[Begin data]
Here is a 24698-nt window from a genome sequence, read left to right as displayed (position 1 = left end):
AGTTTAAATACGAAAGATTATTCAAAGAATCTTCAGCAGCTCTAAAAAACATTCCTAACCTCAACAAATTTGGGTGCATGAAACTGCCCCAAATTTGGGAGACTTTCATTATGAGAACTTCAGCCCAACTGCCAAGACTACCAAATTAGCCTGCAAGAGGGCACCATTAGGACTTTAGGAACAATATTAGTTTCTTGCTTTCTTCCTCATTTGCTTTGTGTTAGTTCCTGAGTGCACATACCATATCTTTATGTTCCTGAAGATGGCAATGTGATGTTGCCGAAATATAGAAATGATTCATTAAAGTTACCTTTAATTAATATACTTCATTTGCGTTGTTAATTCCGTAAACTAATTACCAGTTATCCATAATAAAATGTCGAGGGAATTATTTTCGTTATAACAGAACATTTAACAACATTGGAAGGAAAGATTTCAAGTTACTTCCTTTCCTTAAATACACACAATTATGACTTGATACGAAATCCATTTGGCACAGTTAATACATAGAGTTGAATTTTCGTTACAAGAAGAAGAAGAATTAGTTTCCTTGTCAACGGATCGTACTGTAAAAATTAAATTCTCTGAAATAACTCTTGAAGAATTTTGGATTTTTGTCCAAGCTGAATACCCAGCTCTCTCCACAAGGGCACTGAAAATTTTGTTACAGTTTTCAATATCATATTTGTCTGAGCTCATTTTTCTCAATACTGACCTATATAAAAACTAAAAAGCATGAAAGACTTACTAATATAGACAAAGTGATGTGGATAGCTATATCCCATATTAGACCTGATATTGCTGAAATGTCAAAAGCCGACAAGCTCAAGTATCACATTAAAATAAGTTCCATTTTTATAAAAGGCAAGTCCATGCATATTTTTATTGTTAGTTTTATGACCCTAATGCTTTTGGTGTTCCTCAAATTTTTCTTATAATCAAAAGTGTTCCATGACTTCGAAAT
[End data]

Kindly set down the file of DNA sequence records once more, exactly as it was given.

Here is a 24698-nt window from a genome sequence, read left to right as displayed (position 1 = left end):
AGTTTAAATACGAAAGATTATTCAAAGAATCTTCAGCAGCTCTAAAAAACATTCCTAACCTCAACAAATTTGGGTGCATGAAACTGCCCCAAATTTGGGAGACTTTCATTATGAGAACTTCAGCCCAACTGCCAAGACTACCAAATTAGCCTGCAAGAGGGCACCATTAGGACTTTAGGAACAATATTAGTTTCTTGCTTTCTTCCTCATTTGCTTTGTGTTAGTTCCTGAGTGCACATACCATATCTTTATGTTCCTGAAGATGGCAATGTGATGTTGCCGAAATATAGAAATGATTCATTAAAGTTACCTTTAATTAATATACTTCATTTGCGTTGTTAATTCCGTAAACTAATTACCAGTTATCCATAATAAAATGTCGAGGGAATTATTTTCGTTATAACAGAACATTTAACAACATTGGAAGGAAAGATTTCAAGTTACTTCCTTTCCTTAAATACACACAATTATGACTTGATACGAAATCCATTTGGCACAGTTAATACATAGAGTTGAATTTTCGTTACAAGAAGAAGAAGAATTAGTTTCCTTGTCAACGGATCGTACTGTAAAAATTAAATTCTCTGAAATAACTCTTGAAGAATTTTGGATTTTTGTCCAAGCTGAATACCCAGCTCTCTCCACAAGGGCACTGAAAATTTTGTTACAGTTTTCAATATCATATTTGTCTGAGCTCATTTTTCTCAATACTGACCTATATAAAAACTAAAAAGCATGAAAGACTTACTAATATAGACAAAGTGATGTGGATAGCTATATCCCATATTAGACCTGATATTGCTGAAATGTCAAAAGCCGACAAGCTCAAGTATCACATTAAAATAAGTTCCATTTTTATAAAAGGCAAGTCCATGCATATTTTTATTGTTAGTTTTATGACCCTAATGCTTTTGGTGTTCCTCAAATTTTTCTTATAATCAAAAGTGTTCCATGACTTCGAAAT